The run-up to the 2016 Olympics exposed issues with infrastructure, crime, and poverty in host city Rio de Janeiro, yet during the games, the worst predictions of unrest have for the most part failed to materialize. That may be because Rio is heavily secured—some 85,000 officers and soldiers are on duty, the second-largest contingent among the four games held since 9/11. But all eyes should be on what happens this week, when the Olympics end and normalcy returns to Rio.
Throughout the games, muggings have occurred regularly in Rio. On August 5, four men with knives tried to rob Felipe Seixas, the federal police delegate that oversaw the security of the opening ceremony, as he walked to his car. A day later, Portugal education minister Tiago Rodrigues Brandão was mugged by two men with knives in Ipanema. And on August 7, two members of the Australian Paralympic team had their bicycles taken at gunpoint.
Petty crime is old hat for Rio: Although homicides have been declining for at least a decade, theft—including stolen cell phones, cars, cash machines, and houses (link in Portuguese)—is on the rise. But more blatant illegal activity has been somewhat sidelined during the games, as security forces, the government, and criminal factions succumb to what British journalist Misha Glenny calls an “unspoken truce” during major events. “There’ll be a lot of muggings,” Glenny told Quartz ahead of the games. “[But] what I don’t think is that there’ll be street fight.”
While police and soldiers are charged with keeping the peace in Rio, their ability to do so rests on the tacit cooperation of would-be serious offenders—typically drug dealers and members of organized crime outfits—many of whom have at least one reason to be on their best behavior. Roughly 500,000 foreigners are in Rio for the games, and the city’s dealers, who sell R$317 million ($100 million) in product annually, are keen to capitalize on their larger-than-usual customer base.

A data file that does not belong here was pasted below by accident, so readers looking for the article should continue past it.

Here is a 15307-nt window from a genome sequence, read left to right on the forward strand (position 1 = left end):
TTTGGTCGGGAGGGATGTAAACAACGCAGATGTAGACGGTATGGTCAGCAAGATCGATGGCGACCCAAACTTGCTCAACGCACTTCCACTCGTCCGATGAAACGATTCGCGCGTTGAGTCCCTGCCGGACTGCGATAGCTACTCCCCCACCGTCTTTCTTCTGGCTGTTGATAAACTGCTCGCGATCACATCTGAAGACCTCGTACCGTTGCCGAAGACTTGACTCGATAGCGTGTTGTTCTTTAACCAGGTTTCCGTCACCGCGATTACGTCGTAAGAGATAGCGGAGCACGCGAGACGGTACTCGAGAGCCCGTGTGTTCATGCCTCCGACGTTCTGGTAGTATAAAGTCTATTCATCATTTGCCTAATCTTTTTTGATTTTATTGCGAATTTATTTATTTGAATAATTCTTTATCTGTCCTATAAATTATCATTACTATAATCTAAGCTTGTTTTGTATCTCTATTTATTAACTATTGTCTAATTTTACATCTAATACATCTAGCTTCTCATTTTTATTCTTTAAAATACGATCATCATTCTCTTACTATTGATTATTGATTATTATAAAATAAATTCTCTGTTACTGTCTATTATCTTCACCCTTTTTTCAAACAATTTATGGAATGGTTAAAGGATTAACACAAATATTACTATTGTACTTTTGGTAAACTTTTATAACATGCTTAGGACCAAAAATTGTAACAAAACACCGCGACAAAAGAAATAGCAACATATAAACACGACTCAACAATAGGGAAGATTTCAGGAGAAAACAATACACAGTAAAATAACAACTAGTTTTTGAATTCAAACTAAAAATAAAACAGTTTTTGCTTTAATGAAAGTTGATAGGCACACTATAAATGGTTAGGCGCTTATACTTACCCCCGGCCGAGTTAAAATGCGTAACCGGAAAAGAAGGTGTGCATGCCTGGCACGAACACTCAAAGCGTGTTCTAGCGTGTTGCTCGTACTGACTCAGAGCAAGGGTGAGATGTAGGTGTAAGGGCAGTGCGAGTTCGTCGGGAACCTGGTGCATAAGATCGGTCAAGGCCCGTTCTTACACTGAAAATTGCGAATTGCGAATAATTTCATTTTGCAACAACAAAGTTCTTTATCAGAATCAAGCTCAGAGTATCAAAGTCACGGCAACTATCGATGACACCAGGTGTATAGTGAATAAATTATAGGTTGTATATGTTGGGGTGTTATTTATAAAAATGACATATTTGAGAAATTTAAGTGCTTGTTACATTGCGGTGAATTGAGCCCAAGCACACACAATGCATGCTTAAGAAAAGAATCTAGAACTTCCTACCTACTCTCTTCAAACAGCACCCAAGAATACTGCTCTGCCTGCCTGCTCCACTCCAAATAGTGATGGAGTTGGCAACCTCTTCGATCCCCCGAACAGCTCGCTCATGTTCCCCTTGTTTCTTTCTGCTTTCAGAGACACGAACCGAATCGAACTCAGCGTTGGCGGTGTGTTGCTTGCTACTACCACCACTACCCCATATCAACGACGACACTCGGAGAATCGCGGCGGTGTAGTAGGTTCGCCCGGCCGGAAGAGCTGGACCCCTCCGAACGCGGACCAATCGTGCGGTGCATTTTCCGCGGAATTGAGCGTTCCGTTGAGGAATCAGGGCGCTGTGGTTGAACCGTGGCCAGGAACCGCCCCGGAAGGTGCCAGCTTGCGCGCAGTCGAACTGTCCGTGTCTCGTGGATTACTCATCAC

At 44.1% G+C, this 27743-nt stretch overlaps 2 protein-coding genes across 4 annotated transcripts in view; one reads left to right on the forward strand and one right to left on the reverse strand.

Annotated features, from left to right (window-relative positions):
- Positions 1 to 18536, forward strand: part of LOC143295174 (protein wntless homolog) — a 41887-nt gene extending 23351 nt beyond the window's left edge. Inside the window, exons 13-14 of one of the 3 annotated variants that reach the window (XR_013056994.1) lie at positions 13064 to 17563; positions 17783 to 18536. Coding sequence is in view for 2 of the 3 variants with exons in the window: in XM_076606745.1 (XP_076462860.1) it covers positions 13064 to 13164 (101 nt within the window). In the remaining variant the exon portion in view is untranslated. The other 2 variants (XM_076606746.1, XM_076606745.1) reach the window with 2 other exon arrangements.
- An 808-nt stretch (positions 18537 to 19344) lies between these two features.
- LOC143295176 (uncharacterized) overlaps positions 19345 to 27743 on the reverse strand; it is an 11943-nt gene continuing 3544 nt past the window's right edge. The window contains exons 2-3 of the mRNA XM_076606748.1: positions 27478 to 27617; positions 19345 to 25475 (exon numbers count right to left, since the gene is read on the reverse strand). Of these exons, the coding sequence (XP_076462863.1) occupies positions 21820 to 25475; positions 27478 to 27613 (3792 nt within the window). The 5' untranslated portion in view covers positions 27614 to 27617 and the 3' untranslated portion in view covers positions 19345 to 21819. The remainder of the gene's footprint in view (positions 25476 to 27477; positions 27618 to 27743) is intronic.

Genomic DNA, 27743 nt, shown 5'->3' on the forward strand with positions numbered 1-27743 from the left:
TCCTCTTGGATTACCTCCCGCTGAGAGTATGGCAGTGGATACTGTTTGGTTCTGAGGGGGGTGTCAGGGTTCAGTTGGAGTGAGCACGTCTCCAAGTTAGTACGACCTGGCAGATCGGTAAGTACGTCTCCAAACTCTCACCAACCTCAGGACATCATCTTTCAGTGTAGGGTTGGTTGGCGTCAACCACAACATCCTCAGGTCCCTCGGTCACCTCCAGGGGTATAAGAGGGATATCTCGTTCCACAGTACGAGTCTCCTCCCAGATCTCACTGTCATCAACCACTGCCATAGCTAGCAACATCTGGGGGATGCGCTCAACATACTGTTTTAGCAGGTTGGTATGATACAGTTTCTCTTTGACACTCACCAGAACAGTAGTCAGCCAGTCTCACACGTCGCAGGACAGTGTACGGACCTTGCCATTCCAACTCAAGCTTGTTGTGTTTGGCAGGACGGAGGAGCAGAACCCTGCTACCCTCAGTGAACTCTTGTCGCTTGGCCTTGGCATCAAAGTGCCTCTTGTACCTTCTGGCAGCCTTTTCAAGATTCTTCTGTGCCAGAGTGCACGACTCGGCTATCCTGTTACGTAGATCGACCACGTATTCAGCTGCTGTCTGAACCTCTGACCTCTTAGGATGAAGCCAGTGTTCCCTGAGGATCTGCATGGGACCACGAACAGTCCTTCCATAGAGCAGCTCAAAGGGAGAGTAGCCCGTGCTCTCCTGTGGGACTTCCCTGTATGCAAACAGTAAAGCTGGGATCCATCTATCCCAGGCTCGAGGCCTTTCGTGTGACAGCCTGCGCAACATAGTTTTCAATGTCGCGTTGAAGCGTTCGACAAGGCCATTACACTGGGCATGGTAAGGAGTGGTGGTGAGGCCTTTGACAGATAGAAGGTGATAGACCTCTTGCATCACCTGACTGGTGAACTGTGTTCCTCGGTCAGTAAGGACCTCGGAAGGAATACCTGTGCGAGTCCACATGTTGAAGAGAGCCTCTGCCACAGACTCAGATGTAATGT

But that all changes once the Olympics are over, at which point the government must decide what to do with the massive security forces put in place ahead of the games. Many of those forces are in the city’s slums, known as favelas.
Throughout the 2000s, one Rio favela was famous for being outside the influence of organized crime. Called Tavares Bastos, it was a favorite setting for movies (from Brazil’s Last Stop 174 and Elite Squad to The Incredible Hulk) and music videos (Snoop Dogg and Pharrell’s “Beautiful” was shot there). Tavares Bastos was peaceful for one reason: It was home to a feared special command of Brazil’s military police—the same group that inspired Elite Squad.
In 2008, what seemed to work at Tavares Bastos—having a permanent police force stationed inside its borders—was standardized as part of a municipal project that distributed Police Pacification Units throughout Rio. Since then, 38 police units have been installed in the city—not coincidentally, favelas around Olympic sites were prioritized. At Santa Marta, the first favela to join the project, murders dropped to zero in the first four years.
Today, 75% of those living in the “pacified” favelas approve of the police presence (link in Portuguese), but over the past three years, peace has lost its foothold. In Santa Marta, members of criminal factions can now be seen walking around with guns. Earlier this year, a gun battle between police and members of the Red Command (a Brazilian gang) resulted in the first violent death in the favela since 2008.
The health of Rio’s pacification project depends on its finances. Just two months before the Olympics, the state government declared a financial emergency, saying there was no money to pay salaries or pensions. That default has been attributed to fluctuations in tax collection and oil revenue, but also to overspending and corruption.
Although the city said municipal finances were unaffected by state-level problems, the pacification units are partially maintained with state money. Due to the crisis, the state invested R$8 billion ($2.4 billion) in public safety this year, R$2 billion less than planned. In March, the installation of one police unit, at Complexo da Maré, was cancelled (link in Portuguese).
Criminal factions have been returning to the favelas in part to prepare for Olympics-re”partly because they wa for business during the Olympics, but also because the police units are losing authority,” says Glenny. He notes that Rocinha, Rio’s largest favela, is currently divided between police (who control the main roads and the commerce areas) and organized crime (who control everything else).
When and if the pacification project recovers, and the police are able to restore peace, there will still be many flaws (link in Portuguese) to address. Favelas need sanitation, schooling, and health care resources, in addition to military ones.
All of these issues are likely to emerge in force once the glow of the Olympics has worn off. After the games, “the depth of the economic crisis [will really] hit Rio with full force,” Glenny says; just as “the gaze of the world goes elsewhere,” the people of Rio will face an uncertain future.